Question: “I am 64 and my husband is 70. We have been married 5 years. I have no children and he has one son. Prior to our marriage, I accumulated my retirement savings. He has none. I also recently inherited a considerable sum from my mother. If I died first, I would want my money to go to my husband to support him for the rest of his life. However, I would want the remainder, upon his death, to go to my brothers, nieces and nephews – not his son. How can I make sure this happens?”
Answer: There are two ways to accomplish your goal. But, if I were your attorney, I would not make any recommendations until I had a full understanding of the structure of your estate, your husband’s estate, how your retirement funds are held, and whether or not you have a taxable estate.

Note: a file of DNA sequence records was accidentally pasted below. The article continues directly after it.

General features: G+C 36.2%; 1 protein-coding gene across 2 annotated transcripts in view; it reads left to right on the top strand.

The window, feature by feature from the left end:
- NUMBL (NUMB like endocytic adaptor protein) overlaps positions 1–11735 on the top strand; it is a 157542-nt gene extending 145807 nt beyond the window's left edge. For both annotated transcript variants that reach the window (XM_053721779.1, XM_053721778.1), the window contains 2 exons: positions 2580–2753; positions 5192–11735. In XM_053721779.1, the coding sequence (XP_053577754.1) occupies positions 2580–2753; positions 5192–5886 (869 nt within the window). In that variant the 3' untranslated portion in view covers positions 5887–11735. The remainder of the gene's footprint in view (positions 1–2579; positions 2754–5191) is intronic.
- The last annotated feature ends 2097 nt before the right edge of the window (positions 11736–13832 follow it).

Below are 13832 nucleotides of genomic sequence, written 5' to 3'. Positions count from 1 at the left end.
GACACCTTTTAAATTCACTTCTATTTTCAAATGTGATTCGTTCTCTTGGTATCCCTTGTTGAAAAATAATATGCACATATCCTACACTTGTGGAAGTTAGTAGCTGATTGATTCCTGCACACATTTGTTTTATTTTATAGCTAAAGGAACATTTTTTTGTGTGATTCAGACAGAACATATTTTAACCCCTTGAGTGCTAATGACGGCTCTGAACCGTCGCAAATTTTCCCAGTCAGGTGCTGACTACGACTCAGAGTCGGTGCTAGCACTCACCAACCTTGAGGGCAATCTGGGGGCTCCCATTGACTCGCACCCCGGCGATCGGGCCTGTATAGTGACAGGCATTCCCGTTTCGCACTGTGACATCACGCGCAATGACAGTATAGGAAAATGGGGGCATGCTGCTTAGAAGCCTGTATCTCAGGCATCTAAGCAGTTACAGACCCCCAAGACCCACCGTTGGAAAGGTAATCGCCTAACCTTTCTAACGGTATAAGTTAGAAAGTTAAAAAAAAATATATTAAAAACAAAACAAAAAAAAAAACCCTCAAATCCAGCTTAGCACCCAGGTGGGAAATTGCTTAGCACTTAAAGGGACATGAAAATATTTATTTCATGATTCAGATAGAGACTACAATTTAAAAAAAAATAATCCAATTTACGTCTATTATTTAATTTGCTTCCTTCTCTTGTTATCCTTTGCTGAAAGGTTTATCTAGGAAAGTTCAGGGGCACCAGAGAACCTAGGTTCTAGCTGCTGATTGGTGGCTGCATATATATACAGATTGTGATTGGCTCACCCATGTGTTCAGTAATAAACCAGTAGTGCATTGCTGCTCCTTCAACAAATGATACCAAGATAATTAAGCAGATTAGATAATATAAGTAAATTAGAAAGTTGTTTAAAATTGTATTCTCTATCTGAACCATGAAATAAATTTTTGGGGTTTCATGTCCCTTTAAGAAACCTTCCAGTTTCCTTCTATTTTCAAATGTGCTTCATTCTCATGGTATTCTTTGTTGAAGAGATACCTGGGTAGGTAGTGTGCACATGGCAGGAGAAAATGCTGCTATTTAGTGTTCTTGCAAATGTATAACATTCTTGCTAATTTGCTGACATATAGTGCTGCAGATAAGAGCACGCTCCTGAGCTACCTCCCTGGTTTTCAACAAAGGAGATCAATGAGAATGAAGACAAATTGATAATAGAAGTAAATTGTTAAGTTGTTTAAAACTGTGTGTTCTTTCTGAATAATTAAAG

In Massachusetts, an estate over the threshold of $1M is taxable, and so all of this information would affect my response to you. Another important question would be if you or your husband have any health issues at this time. If there are no health issues, then I might recommend an Irrevocable Income only trust for some or all of the funds–again depending on your entire estate structure. This kind of trust would entitle you to income only with the remaining principal to go to your brothers, sisters, etc, on your death. In the alternative, your attorney could draft a will for you with a testamentary trust. Your husband would receive the income but not the principal. The principal would go to your family.
The best advice is that you should consult with an attorney in your state on these matters and have him or her create a comprehensive plan for you and your husband. I am a Massachusetts estate and elder law attorney, and the law may be different in your neck of the woods.
Susana Lannik, Attorney at Law
Newton, MA 02458